The plight of China's Uyghur Muslims
By ROBERTO WHITE
On July 19th 2020, Liu Xiaoming, Chinese Ambassador to the UK, appeared on the BBC’s Andrew Marr Show. During the interview, Marr showed an aerial video of dozens of figures in black attire being shifted on board a train. The video was allegedly taken in Xinjiang, China, and is alleged to be evidence of the China’s mass internment of Uyghur Muslims, but when pressed for an explanation, Xiaoming changed the subject to the regional rise of Islamic terrorism. This tactic of diverging from the question asked is commonly used by Chinese diplomats when pressed on controversial issues; yet despite feigning ignorance, the Chinese Communist Party (CCP) is well aware of the plight of Uyghur Muslims in China.
In 1949 the People’s Liberation Army of China entered Xinjiang and declared it a Chinese province, and since 1955 it is officially an autonomous region within China, yet the region enjoys very little autonomy. Recently, in spite of there being roughly 11 million Uyghurs who are culturally and linguistically distinct from the rest of China, Beijing has allegedly curtailed many of their religious practices including banning fasting during the holy month of Ramadan. In 2017 Xi Jinping issued a directive that religion in China must be ‘Chinese in orientation’, leading to a stringent crackdown on Uyghur practices. Since April 2017, it is alleged that between 800,000 and 2 million Uyghur Muslims and other minorities have been detained in camps located in remote areas of Xinjiang. Inhumane practises are reportedly used in the camps, including forced pledges of allegiance to the CCP, renouncings of faith and the consumption of products such as alcohol and pork.
However, even more shocking has been the response of leaders of Muslim-majority countries. In July 2019, ambassadors from 37 countries, nearly half of which are Muslim majority, including Saudi Arabia and Pakistan, wrote a letter defending the CCP’s policy of using ‘vocational education and training centres’ for Uyghurs as necessary to combat Islamic extremism in the region. Saudi Arabia’s contribution to this letter is particularly unnerving. Theoretically, the Kingdom is the protector of all Muslims, as it is where the two holiest sites in Islam are located, yet clearly this protection does not seem to extend to the Uyghurs. The response of countries such as Pakistan is less surprising. Pakistan has for the last twenty years suffered through political instability, economic catastrophe and in recent years China has emerged as a major financier for the country’s much needed infrastructure projects. Part of China’s ambitious global infrastructure program, the Belt and Road Initiative (BRI), is the China-Pakistan Economic Corridor which is set to provide Islamabad with a significant cash flow - provided that it supports Beijing’s policies.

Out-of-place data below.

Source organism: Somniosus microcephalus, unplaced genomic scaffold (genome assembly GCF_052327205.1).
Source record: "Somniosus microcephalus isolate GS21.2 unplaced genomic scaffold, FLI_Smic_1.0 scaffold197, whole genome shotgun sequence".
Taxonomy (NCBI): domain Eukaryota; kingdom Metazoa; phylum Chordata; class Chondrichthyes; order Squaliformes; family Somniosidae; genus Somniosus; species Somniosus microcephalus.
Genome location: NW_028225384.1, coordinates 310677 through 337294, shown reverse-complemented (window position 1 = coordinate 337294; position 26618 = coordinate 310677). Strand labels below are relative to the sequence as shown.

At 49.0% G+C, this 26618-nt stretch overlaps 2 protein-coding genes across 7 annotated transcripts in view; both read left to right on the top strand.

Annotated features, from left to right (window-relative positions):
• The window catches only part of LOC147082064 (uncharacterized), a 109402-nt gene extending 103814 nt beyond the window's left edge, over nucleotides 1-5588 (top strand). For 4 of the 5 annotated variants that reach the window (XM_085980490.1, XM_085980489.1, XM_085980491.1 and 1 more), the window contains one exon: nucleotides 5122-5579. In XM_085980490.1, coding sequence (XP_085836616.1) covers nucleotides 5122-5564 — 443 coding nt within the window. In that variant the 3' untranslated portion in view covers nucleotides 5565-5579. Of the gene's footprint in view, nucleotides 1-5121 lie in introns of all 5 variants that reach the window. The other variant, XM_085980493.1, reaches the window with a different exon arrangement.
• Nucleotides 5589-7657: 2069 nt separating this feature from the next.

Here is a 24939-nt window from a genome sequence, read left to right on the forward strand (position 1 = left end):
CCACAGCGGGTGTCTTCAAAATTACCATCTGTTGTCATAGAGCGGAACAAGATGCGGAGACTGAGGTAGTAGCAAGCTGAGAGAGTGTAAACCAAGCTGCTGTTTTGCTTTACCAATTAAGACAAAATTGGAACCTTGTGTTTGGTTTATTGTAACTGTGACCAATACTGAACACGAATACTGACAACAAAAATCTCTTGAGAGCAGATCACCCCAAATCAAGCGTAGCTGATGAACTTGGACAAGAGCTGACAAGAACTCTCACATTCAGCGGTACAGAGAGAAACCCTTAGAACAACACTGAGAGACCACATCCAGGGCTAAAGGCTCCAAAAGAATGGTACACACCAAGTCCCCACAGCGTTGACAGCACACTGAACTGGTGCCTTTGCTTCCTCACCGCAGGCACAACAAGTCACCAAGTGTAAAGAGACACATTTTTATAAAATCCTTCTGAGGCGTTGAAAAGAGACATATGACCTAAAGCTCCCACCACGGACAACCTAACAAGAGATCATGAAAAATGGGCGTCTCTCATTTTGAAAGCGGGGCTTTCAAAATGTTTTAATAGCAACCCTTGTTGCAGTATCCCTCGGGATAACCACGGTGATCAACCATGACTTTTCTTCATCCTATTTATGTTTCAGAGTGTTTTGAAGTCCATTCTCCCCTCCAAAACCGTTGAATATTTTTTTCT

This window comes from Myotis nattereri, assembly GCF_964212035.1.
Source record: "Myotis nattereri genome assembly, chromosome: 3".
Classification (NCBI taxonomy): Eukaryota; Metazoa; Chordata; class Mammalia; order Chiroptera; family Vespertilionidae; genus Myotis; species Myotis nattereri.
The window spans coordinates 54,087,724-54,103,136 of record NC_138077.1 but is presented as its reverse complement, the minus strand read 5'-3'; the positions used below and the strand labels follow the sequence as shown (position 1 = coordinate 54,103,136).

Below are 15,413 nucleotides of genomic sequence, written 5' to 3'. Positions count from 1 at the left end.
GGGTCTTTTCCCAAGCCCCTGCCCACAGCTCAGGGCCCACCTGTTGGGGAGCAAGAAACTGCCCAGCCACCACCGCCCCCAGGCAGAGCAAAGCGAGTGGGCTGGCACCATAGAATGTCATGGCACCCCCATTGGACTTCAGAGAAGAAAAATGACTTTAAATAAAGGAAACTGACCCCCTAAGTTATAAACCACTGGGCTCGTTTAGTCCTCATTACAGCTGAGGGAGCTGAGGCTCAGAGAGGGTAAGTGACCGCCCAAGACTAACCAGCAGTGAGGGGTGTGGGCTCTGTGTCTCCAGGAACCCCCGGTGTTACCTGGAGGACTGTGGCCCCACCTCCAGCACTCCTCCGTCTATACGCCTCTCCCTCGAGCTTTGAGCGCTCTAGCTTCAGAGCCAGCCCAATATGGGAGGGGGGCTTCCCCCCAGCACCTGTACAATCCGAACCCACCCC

Three factors explain the lack of action towards China. The first is national sovereignty. China is a sovereign nation, and it would argue that it is simply carrying out a domestic policy in response to a domestic ‘problem’. Thus, there is little basis in international law for any Western-led intervention to liberate the Uyghurs from their plight. Even so, China regularly labels issues where they are allegedly abusing human rights but want little foreign interference as ‘domestic affairs’. Notable examples including anything related to Tibet or Hong Kong. The second reason is because of China’s economic might. Since Xi Jinping’s rise to power in 2012, China’s foreign policy - dominated by debt-trap diplomacy - has been increasingly expansive. The BRI now has investments all over the world, with developing countries receiving a substantial amount of Chinese investment. As such, countries that heavily rely on Chinese trade are incentivised to publicly back China’s stance on controversial issues. The third reason is due to the perceived hypocritical nature of these criticisms. Many have questioned the basis for the West’s criticism of the CCP’s actions. Given the West’s historic treatment of minorities, those on this side of the debate ask whether or not the West really has the right to criticise. Yet whilst virtually every country in the West has dark parts of its history, this should not mean they are not allowed to criticise what many perceive to be an objectively cruel reality that Uyghur Muslims are forced to live with.
The plight of Uyghur Muslims in Xinjiang by the Chinese government should wake everyone up to the reality of the threat China poses. If any other country in the world was using government forces to allegedly target, imprison, sterilize and torture some of its ethnic minorities there would be global outcry, and rightly so. The grotesque treatment of Uyghur Muslims in China must catalyse a tougher stance by the West towards China, or else Beijing will find comfort in knowing the world is unwilling to restrain even its most malicious policies.
IMAGE - Flickr (Paul Kagame)